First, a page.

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Male Incontinence

Definition

Incontinence is the inability to control urination, and/or the passing of faeces. There is a loss of urine from the bladder at inconvenient times. The amount of urine can vary from only a few drops to larger flows. In this topic we will be discussing urinary Incontinence.

Description

Types of Incontinence:

  • Stress Incontinence occurs when the bladder leaks due to coughing, sneezing, laughing or lifting heavy objects.
  • Urge Incontinence occurs when a sudden overwhelming urge causes spontaneous urination.
  • Overflow Incontinence occurs when the bladder is completely full but cannot empty properly.
  • Bladder Incontinence describes Incontinence in the elderly even though it is not an inevitable part of old age.

The pelvic floor muscles are important for urinary control. If these muscles are firm they support the bladder and stop leaks when you cough or sneeze. If they are weak it is difficult to prevent wetting. These muscles, like any others, can be made stronger with exercise.

Cause

Men may have bladder control problems for the following reasons: prostate gland surgery, smoking, heavy lifting, a muscle weakness of the urinary sphincter or pelvic floor, lack of exercise, nervous system disorders, constipation, obesity, certain medications, spinal injury, stroke and nutritional deficiencies.

Signs and Symptoms

Signs and Symptoms include: wetting yourself when you sneeze, cough, jog, laugh, lift something heavy or on the way to the toilet, a heavy dragging feeling in the crotch area and reduced sexual sensation and pleasure.

Warning signs of Incontinence include: leakage of urine regardless of the amount, when you cough, sneeze, laugh or stand, not making it to the toilet and leaking urine on the way, bedwetting (at any age over 6 years), an urgent need to pass urine, being unable to hold on, passing urine more frequently (more than 8 times per day), and only passing small amounts (less than 300 mls), difficulty getting your stream started or a stream that stops and starts instead of flowing smoothly.

Diet Hints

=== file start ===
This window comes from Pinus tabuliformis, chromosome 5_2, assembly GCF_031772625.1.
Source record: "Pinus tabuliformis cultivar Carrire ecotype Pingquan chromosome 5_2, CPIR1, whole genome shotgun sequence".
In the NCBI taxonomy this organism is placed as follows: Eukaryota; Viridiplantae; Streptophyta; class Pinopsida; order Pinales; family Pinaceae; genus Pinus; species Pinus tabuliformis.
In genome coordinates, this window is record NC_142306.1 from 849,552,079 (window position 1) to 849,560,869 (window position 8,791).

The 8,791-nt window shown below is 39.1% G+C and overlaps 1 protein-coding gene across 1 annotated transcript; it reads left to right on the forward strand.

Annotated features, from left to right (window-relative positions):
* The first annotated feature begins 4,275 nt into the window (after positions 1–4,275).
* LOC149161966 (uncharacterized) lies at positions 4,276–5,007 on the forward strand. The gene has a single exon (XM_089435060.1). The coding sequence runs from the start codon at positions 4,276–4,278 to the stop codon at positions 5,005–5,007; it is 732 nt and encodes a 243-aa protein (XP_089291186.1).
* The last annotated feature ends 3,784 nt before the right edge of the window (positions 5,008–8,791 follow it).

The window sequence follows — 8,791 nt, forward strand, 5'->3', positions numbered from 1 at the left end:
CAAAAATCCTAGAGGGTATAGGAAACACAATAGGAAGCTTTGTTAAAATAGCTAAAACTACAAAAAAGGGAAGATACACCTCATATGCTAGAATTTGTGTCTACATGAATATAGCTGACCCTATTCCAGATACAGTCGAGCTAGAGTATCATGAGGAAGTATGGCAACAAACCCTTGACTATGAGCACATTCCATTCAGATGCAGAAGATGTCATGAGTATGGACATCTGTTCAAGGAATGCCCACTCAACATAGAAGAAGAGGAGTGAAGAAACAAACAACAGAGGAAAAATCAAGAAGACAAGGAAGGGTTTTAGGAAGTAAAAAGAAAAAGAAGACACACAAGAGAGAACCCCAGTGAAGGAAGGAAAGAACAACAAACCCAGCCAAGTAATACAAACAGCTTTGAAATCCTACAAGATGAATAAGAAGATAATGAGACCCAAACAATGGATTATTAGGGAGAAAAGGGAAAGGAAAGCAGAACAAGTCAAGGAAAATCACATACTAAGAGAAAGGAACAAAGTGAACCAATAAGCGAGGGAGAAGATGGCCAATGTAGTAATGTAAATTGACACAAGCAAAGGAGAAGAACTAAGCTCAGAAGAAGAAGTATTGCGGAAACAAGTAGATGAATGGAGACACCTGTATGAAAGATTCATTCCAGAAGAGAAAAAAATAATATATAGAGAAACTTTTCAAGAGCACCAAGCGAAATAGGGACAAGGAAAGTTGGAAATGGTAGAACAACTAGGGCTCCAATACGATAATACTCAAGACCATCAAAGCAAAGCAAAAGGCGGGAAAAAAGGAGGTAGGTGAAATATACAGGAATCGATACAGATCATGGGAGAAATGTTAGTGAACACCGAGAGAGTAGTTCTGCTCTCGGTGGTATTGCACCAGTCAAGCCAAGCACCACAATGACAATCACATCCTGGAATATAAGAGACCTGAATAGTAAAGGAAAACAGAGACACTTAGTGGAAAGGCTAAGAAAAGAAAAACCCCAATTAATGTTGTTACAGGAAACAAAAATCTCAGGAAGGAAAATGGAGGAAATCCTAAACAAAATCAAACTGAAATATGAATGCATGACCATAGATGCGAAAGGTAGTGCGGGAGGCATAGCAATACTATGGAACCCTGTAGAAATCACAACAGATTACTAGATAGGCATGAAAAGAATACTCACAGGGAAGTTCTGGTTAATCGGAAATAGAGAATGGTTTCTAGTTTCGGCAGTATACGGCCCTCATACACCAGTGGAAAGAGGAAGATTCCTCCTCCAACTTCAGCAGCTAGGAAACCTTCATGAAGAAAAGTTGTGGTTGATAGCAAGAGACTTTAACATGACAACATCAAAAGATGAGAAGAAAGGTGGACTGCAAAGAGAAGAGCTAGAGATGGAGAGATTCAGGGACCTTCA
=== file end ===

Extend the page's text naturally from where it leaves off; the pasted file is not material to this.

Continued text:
• Foods high in magnesium may help Incontinence. These include almonds, cashews, green leafy vegetables, figs, whole grains and fish.
  • Foods high in silica are thought to support the bladder. Sources include almonds, peanuts, sunflower seeds, linseeds, lean red meat, strawberries and alfalfa.
  • Herbal teas such as horsetail, valerian, lemon balm and uva ursi may be of assistance. Drink a cup morning and afternoon.
  • Try to reduce caffeine beverages such as coffee, tea and cola.
  • Try to include foods high in B group vitamins to help the nervous system. These include brewer's yeast, nuts, seeds and fresh vegetables.
  • Increase fibre intake to avoid constipation. Psyllium, guar gum, apple pectin, fresh fruit and vegetables are good sources.

Vitamins/Minerals/Herbs

Vitamins may only be of assistance if dietary intake is inadequate.

  • A new herbal preparation in tablet or cream form is available in Australia for bladder control. Ask your pharmacist.
  • Silica is a mineral which is believed to strengthen and maintain elasticity of tissues.
  • Horsetail herb is very high in silica and may help strengthen connective tissues and reduce urinary tract irritation.
  • Calcium Fluoride is thought to increase integrity and strength of tissues. It is also thought to help prolapsed tissue.
  • Magnesium and calcium may support weak muscles and nerves.

Exercises

Exercise programme for pelvic floor muscles.

Identify the area:

  • Sit, stand or lie comfortably, with the muscles of the seat, abdomen and legs relaxed. Pretend you are trying to control diarrhoea by tightening the back passage (anus). Do this several times until you are sure you are exercising the correct area.
  • When passing urine, try to stop the flow mid-stream by tightening the muscles around the outlet (urethra). Then relax and completely empty the bladder. Exercise the muscles:

Exercise the muscles:

  • When sitting or lying down, tighten the anus, then the muscles around the urethra.
  • When you are able to, tighten the areas together. Do this to a count of 3, then release and relax. The exercises need to be repeated often during the day.

To check that you are tightening the bladder correctly, you may stop the flow when passing water. Do this no more often than once a week.

Remember:

  • It takes time to restore muscle strength. You may find that improvement can continue slowly for up to 3 to 6 months. Muscles do not strengthen overnight.
  • This is a brief guide. You are advised to seek help from a physiotherapist interested in Bladder Control problems.
  • Do your pelvic floor exercises daily - you can do them anywhere without anyone noticing - when driving, doing the dishes, watching television or waiting for a bus.

Pharmacist's Advice

Ask your Pharmacist for advice.

  • Your Pharmacist stocks a range of moisture absorbing pads. These have to be fitted correctly.
  • Follow the Pelvic Floor Muscle Exercises suggested in this topic.
  • A new herbal preparation in tablet or cream form is available for bladder control. Ask your Pharmacist for more information.
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